Watch your child – Children don’t always have the words to express what is happening. And even if they do, they may be nervous to share what they are experiencing. RJ repeatedly told me he was scared and refused to say anything else. Up until this particular incident he never expressed any anxiety about going to school. He loves to play with his friends and he loves the interaction he gets with both his teachers. Him expressing fear about school was definitely a behavioral shift, something that couldn’t go ignored.
Speak to the teacher privately – And when I say privately I mean without your child present. RJs situation turned out to be a misunderstanding (trust me, it was investigated fully) but I believe addressing the situation with the teacher privately is one of the most important steps. You want to be able to get a full scope of the situation without causing any more adverse negative effects. So in this instance, I didn’t want RJ to feel even more uncomfortable with being in the classroom in the event that he was to remain in that class.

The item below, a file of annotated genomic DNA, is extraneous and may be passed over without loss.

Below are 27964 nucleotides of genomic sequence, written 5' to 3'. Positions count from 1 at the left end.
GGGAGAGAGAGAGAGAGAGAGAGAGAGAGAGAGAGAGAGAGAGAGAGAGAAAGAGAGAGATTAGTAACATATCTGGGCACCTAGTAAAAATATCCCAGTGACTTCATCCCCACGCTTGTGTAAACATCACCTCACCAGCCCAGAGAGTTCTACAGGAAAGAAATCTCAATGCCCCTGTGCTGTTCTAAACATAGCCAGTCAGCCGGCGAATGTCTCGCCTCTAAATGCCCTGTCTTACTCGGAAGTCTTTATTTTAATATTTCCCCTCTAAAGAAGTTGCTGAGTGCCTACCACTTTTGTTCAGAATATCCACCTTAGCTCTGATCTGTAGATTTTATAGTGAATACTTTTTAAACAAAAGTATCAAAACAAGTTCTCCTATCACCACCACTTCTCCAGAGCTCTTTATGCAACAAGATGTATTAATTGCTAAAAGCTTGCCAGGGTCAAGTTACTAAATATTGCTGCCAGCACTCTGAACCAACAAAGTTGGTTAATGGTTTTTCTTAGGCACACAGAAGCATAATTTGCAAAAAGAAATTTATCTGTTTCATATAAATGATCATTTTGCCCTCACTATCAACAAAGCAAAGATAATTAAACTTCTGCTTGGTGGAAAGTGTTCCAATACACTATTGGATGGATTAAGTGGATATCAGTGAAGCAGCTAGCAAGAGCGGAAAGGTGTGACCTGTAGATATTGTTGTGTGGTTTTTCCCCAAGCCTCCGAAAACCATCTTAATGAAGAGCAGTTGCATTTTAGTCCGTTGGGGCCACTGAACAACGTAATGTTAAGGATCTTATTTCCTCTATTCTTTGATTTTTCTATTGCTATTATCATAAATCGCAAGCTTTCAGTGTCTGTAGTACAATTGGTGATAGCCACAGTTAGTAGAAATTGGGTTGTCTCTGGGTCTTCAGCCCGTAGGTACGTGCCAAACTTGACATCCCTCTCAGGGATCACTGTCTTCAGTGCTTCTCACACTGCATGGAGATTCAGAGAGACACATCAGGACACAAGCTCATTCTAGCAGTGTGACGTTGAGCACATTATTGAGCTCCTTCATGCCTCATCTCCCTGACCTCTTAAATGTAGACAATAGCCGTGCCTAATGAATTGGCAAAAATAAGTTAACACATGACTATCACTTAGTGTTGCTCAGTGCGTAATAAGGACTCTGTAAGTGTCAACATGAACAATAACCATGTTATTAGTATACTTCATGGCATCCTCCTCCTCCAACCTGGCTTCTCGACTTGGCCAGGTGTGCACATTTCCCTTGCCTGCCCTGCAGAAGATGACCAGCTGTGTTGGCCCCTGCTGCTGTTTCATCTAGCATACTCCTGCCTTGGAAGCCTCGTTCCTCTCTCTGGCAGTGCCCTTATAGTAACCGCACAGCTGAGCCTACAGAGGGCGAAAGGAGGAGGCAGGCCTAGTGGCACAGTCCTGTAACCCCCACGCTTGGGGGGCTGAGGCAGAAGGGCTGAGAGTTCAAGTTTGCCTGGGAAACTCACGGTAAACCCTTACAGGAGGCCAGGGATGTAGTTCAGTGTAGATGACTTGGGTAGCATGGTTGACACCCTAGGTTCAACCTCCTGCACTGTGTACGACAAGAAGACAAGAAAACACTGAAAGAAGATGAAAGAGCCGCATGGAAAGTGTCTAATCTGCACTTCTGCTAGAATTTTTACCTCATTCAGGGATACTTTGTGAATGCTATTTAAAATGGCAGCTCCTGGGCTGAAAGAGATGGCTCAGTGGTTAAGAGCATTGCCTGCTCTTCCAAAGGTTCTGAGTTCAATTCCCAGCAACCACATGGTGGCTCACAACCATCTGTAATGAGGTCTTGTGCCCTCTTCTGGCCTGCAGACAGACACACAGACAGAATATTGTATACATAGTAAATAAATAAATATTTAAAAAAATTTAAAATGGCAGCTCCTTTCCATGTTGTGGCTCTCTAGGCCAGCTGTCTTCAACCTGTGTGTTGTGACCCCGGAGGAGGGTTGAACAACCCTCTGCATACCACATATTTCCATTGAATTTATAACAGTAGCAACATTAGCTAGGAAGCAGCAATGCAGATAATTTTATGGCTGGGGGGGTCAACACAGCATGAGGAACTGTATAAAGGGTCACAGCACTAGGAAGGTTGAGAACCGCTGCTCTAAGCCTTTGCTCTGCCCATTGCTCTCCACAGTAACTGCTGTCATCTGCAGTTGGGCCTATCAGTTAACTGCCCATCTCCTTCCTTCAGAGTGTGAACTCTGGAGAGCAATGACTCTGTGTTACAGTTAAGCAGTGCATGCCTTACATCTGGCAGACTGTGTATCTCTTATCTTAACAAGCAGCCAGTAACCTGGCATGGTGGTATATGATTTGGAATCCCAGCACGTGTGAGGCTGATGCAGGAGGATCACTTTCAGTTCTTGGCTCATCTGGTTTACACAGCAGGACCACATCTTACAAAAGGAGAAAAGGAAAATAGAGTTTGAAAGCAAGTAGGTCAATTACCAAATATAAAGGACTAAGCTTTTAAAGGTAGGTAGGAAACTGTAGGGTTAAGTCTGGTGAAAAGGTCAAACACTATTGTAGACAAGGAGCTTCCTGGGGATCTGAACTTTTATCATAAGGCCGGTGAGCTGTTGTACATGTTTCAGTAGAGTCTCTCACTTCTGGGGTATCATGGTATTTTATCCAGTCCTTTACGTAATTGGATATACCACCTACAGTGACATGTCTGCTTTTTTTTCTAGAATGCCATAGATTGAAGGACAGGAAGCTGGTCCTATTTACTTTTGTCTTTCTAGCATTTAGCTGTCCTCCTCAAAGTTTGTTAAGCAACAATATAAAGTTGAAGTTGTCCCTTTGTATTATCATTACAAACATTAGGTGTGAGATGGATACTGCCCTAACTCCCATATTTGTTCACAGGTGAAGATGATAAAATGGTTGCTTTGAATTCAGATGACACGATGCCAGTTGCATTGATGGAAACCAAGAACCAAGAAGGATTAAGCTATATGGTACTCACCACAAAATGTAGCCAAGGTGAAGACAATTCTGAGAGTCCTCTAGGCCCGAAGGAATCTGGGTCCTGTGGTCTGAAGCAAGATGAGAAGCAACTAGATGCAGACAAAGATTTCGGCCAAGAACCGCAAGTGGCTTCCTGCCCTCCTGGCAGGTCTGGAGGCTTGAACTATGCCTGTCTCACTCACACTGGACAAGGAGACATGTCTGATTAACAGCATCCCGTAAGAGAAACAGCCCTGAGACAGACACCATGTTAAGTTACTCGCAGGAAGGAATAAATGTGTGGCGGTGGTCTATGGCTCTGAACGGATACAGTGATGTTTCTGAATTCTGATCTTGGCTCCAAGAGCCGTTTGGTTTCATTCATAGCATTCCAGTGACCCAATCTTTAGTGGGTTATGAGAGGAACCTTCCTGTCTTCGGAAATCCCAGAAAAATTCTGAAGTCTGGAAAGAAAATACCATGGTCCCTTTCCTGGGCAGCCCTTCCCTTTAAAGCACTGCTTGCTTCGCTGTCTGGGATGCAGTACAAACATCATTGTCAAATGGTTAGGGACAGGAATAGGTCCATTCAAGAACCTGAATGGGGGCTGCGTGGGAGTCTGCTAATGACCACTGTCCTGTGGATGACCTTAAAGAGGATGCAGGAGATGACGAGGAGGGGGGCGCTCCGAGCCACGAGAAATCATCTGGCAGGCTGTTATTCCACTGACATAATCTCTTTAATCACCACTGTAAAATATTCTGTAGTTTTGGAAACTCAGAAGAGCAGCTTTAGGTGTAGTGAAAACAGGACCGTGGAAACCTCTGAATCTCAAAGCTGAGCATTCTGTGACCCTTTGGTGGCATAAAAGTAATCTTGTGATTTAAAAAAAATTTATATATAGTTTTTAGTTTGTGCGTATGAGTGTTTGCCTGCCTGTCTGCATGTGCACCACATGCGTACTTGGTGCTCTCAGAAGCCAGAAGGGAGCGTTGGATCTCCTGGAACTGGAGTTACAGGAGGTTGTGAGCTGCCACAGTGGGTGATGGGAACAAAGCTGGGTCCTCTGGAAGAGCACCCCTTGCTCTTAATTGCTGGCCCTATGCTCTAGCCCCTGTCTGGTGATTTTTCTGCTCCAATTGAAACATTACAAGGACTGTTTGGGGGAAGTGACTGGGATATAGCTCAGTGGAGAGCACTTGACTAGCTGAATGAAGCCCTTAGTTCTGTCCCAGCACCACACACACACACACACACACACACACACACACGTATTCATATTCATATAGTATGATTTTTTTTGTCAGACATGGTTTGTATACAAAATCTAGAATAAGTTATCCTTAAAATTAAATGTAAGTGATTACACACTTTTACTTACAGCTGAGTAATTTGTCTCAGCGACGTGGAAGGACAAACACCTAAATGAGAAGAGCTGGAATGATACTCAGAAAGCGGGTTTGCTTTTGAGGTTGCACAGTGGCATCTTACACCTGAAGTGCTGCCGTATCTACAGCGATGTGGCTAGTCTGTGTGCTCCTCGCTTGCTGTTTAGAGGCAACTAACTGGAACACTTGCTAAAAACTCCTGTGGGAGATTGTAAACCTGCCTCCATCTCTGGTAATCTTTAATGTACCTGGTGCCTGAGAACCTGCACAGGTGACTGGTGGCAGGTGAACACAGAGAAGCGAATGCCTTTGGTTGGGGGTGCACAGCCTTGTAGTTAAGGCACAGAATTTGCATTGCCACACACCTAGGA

Speak with school administrators – You want to have everything on record in the event that another situation happens. So even if the situation is “resolved” within the classroom it should still be brought to the attention of someone else and a formal report should be made.
Don’t feel any type of guilt. The safety of your child comes first.
Document everything – This again is merely another step in covering yourself in case you need to escalate. If you can have each meeting documented and signed by all that were in attendance so that there are no discrepancies.